More than 150 lesser complaints have been handled by the Cruz Roja, which also is at maximum alert. Most problems have to do with sore feet or muscle spasms.

A whole litany of other government agencies are involved in protecting the pilgrims, called romeros and romeras here. Even agents of the Patronato Nacional de la Infancia are on the job to handle any cases of interfamily violence. 

A mobile command post has been set up in a trailer near the basilica, and a heliport have been set up for emergencies in nearby Taras.  Smaller temporary police stations dot the key routes.

Clouds dominated the sky most of Sunday as pilgrims trekked to Cartago. A light rain kept temperatures down. The movement will grow exponentially later today when much the same weather is expected.

This dicho repudiates violence against women
Una mujer no se toca ni con el petalo de una rosa.

“A woman should not be touched, not even with a rose petal.” This dicho bespeaks a strong opposition to violence against women. Once upon a time in Costa Rica men were taught to respect women and to never abuse them. This was part of the original, rather chivalric meaning of machismo.

Unfortunately, this custom is today all but forgotten, and what is now known as machismo is something that has degenerated into a kind of brutish swagger practiced by men who somehow have acquired the notion that simply being born male confers upon them the right to treat women like so much chattel to be disposed of as they see fit.

The statistics do not lie. There have been 19 women murdered already this year in Costa Rica by their male partners, and the year still has another five months to run. Thousands more are brutalized, physically and psychologically, but many of these cases never attract the attention of the authorities because fear of reprisal from their husbands or boy friends restrains women from reporting them to police.

Why all this violence, and why do so many men — if men they truly can be called — so often resort to physical force against someone they are supposed to love and cherish? Could it be because, in the hectic hurly-burly of our fast-paced modern lives, we have been too quick to jettison traditional values, one of those values being to teach young boys to respect and protect their womenfolk, and that love is not love at all unless it is given freely?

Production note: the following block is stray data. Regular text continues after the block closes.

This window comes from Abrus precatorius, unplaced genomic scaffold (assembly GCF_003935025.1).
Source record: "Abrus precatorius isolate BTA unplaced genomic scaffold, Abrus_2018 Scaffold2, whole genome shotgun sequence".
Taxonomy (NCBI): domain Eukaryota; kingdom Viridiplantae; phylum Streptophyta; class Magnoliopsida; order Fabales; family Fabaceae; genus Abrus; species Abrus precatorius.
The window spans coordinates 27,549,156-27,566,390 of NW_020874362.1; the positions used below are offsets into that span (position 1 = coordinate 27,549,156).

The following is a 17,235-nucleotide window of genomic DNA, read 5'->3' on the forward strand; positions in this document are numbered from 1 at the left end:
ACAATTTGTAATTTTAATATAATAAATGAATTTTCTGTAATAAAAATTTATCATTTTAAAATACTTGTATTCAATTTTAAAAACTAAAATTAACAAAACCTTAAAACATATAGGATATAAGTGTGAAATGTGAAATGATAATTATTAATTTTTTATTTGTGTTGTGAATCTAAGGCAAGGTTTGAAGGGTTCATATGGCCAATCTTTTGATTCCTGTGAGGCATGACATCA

The seeds of brutality are sown early in a boy’s formative years. If he never hears today’s dicho, or an equivalent, but instead is exposed to a daily barrage of misogynistic rap and hip-hop lyrics that constantly reinforce some perverse conception of machismo, then, in my view, he’s got a very good chance of growing into the kind of man who is likely to brutalize women.

Violence has almost become endemic, not just in
way we say it

By Daniel Soto

Costa Rica, but globally. On television, I recently heard a hotel manager in London express the extremely bizarre idea that he didn’t expect tourists to shun the British capital because of the recent public transit bombings there since, after all, such terrorist violence has become “routine.” My goodness! If we’re willing to assign terrorism a permanent place in our daily lives by thinking of it as “routine” the door is then flung wide for the benign acceptance of any form of violence, no matter how brutal or inhuman, with a shrug and a sigh!